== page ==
Eventually, your site ranks for multiple longtail queries and the accumulated traction takes its effect. People link to some of the pages, your site authority begins to grow, and you can start competing over more lucrative keywords.
Bonus points: “longtail” queries aren’t really that long tail
I’ve seen supposedly longtail queries bring in thousands of monthly pageviews. Even tens of thousands.
These queries are so specific that people assume the traffic will be low. Which again, means low competition. In that sense, they are still longtail.
The problem with the longtail approach
Nothing is ever simple, is it? And may I also add, nothing lasts forever.
There are a couple of problems with the longtail keywords strategy.
The competition is getting worse
As time goes on, more and more people enter the web publishing industry. Many of those already within the industry are scaling up (yup, that includes me).
More longtail content is being published every day.
What’s more – publishers generally use the same techniques to find longtail queries. They either employ online tools or use the Google auto-complete method. The same crowd going after the same queries…
The bottom line is –
Finding underserved low-competition longtail queries is getting harder by the day.
Going too far into the long tail
When you’re going after hyper-specific queries, you run into a new risk:
After ranking at number one on Google… you find that only 5-10 people search for this term every month.
You end up with a dud.
Too many of those and your site won’t be getting enough traffic to be profitable.
Of course, the two problems are related.
The more competition out there, the more likely will you be to try hyper-longtail queries with a new site. Otherwise, your chances of ranking are very slim.
I’m seeing this with the new sites we create.
Finding decent queries (very low competition yet enough potential traffic) is getting harder. Still doable – the queries are out there – but I have to spend more time looking for them.
What’s the future of the longtail strategy?
Growing competition is neither bad nor is it good. It’s just the natural progression of this industry.
This industry (still) has very high-profit margins.
High-profit margins attract more people. In turn, the increased competition lowers profit margins.
I’m not an economist but I think that’s normal market behavior as the industry matures.
In other words –
The longtail strategy is becoming less lucrative
You have to spend more time finding low-competition (or zero competition) queries.
These queries will likely have lower search volume, as we’re digging deeper into the barrel (even if we’re not scratching the bottom just yet).
Also, once you find a good zero-competition query, it won’t last for long.
Three, four, or five years ago, I could count on the low competition for a few years. Nowadays? we’re lucky if we get six months of zero competition. Sooner or later someone will track down “our” query using an online tool. Typically, more than one site would do that.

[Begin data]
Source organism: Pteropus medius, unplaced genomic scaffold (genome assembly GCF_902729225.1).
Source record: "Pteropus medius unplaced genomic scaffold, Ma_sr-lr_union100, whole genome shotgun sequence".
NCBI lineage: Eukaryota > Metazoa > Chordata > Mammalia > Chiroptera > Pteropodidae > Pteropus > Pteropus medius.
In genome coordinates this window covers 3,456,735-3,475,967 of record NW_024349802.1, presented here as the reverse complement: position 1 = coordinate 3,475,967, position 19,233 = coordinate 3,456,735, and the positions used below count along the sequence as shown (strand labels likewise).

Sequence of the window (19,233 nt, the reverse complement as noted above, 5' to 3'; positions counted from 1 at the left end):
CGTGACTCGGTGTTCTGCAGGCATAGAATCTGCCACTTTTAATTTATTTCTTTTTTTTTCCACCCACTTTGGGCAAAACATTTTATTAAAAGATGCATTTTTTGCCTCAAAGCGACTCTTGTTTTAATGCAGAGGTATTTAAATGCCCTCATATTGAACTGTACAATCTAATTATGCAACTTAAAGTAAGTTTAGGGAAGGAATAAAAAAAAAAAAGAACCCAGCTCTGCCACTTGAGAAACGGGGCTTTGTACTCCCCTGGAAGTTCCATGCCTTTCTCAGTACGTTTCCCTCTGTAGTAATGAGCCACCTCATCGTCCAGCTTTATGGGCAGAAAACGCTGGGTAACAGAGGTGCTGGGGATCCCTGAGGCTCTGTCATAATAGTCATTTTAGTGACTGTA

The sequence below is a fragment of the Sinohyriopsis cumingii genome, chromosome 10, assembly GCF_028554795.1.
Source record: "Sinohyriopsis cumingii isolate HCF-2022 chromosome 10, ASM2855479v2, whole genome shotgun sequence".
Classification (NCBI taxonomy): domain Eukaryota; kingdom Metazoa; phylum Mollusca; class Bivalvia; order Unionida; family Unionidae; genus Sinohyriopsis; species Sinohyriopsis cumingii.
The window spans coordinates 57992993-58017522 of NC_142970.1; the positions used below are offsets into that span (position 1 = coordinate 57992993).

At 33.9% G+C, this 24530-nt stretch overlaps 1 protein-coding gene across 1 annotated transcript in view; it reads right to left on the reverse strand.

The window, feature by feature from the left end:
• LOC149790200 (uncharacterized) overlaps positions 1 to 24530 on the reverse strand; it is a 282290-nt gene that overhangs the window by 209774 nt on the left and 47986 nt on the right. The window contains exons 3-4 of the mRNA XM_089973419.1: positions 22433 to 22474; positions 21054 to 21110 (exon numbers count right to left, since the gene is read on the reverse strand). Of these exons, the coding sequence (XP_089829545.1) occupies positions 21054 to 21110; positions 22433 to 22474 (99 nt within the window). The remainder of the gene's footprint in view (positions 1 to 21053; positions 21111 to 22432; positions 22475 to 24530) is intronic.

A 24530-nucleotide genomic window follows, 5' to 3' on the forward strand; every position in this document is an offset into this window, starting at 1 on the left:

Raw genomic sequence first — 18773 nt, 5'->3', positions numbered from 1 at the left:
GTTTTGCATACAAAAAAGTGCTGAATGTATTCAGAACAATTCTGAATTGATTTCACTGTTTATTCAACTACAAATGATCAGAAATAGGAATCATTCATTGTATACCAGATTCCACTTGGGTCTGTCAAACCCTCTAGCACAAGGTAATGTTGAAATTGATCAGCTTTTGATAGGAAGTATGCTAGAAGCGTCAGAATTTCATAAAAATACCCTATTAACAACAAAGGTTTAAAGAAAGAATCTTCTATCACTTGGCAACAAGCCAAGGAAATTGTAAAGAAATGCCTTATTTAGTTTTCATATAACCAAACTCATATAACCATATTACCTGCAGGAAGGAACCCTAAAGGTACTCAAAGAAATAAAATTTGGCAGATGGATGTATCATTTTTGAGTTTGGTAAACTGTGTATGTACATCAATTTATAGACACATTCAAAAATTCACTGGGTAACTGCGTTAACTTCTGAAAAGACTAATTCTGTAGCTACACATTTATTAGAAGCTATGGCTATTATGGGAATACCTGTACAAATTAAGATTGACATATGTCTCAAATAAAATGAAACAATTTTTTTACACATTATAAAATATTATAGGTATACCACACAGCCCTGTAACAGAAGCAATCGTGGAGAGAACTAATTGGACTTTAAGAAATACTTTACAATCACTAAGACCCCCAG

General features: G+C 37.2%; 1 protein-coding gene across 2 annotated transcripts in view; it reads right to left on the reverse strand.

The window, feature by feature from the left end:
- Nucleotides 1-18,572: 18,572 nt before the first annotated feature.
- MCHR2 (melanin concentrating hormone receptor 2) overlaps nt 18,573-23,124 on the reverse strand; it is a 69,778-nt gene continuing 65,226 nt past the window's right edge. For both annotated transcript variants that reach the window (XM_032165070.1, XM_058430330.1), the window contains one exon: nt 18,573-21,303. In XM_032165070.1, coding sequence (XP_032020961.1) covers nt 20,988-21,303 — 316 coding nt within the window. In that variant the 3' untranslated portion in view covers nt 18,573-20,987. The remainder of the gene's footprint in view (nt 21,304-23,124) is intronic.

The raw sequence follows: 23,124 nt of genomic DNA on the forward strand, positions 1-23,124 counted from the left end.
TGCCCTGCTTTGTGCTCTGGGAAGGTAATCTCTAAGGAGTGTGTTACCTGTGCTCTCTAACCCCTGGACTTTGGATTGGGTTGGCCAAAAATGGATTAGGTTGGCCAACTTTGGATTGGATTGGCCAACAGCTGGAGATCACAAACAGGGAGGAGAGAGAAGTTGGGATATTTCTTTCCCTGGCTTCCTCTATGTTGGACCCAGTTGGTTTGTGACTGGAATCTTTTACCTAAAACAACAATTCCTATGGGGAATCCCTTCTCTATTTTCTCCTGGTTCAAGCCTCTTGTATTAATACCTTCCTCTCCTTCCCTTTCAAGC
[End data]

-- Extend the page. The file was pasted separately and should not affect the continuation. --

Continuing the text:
Here’s an example: A couple of years ago I found a juicy longtail query with zero competition. We ranked #1 on Google and it brought in thousands of pageviews. Two years later, there are 20 sites going after the same search term. My site is stuck at #4 and no amount of content improvement helps push it back up.
Crunching some numbers
The formula that I’ve been using for the longtail strategy looks like this –
300 monthly pageviews per post X $30 RPM = Monthly revenue per post: $9
Months of revenue: 60
$9 monthly revenue X 60 months = $540
Cost to produce a post = $100
Profit per post (over time) = $440
That’s an extremely high-profit margin but it worked out well so far.
I don’t have a crystal ball, but following the line of thought in this post, I think we’ll see a decrease in average pageviews per post with the longtail strategy. We could also see a decline in the number of months of revenue.
It’s going to take a long while before longtail becomes unprofitable, but I can see the profit margins going down.
Within a few years, the formula might look like this –
100 monthly pageviews per post X $30 RPM = Monthly revenue per post: $3
Months of revenue: 45
$3 monthly revenue X 45 months = $135
Cost to produce a post = $100
Profit per post (over time) = $35
When will this happen? I have no idea. If it’s even going to happen.
Oh, no! Is the Sky Falling?
This is not meant to be a “doom and gloom” post by any stretch.
All I’m doing is pointing out a trend that is already affecting publishers – such as myself – who rely mostly on longtail search traffic.
I’m pursuing my longtail publishing efforts. For two reasons –
1. As shown above, the profit margin is high right now. I think it’s going to take a few more years before going after longtail becomes significantly less profitable.
2. As the world around us changes and evolves, people search for new things. Those new topics have their longtail questions. There will always be more and more longtail queries to pursue.
If anything, I’m doubling down on longtail content production.
Exploring other strategies
While continuing our large-scale longtail publishing, I’m also exploring additional traffic strategies.
I consider this a form of hedging strategy.
Should longtail traffic dwindle faster than I thought, I want to have a solid stream of traffic from other sources.
Staying mean, lean and effective
As long as the profit margins are very high, businesses can get away with being inefficient.
In our industry, this could take on one of two forms –
- A huge company that throws away money on frills, thus pushing up the overall cost per article
- A small publisher that gets into a rut, allowing a site to deteriorate in scope as the competitors take over
With just over 50 full-time employees and about a hundred freelancers, I think our web publishing business currently counts as a medium-size company.
I’m hoping that we can avoid the pitfalls listed above. We try very hard to stay efficient and effective. It’s an ongoing challenge.
I hope you found my ramblings to be of some interest.
I’d love to hear what others think about the future of the longtail publishing strategy. Leave me a comment and let me know your thoughts!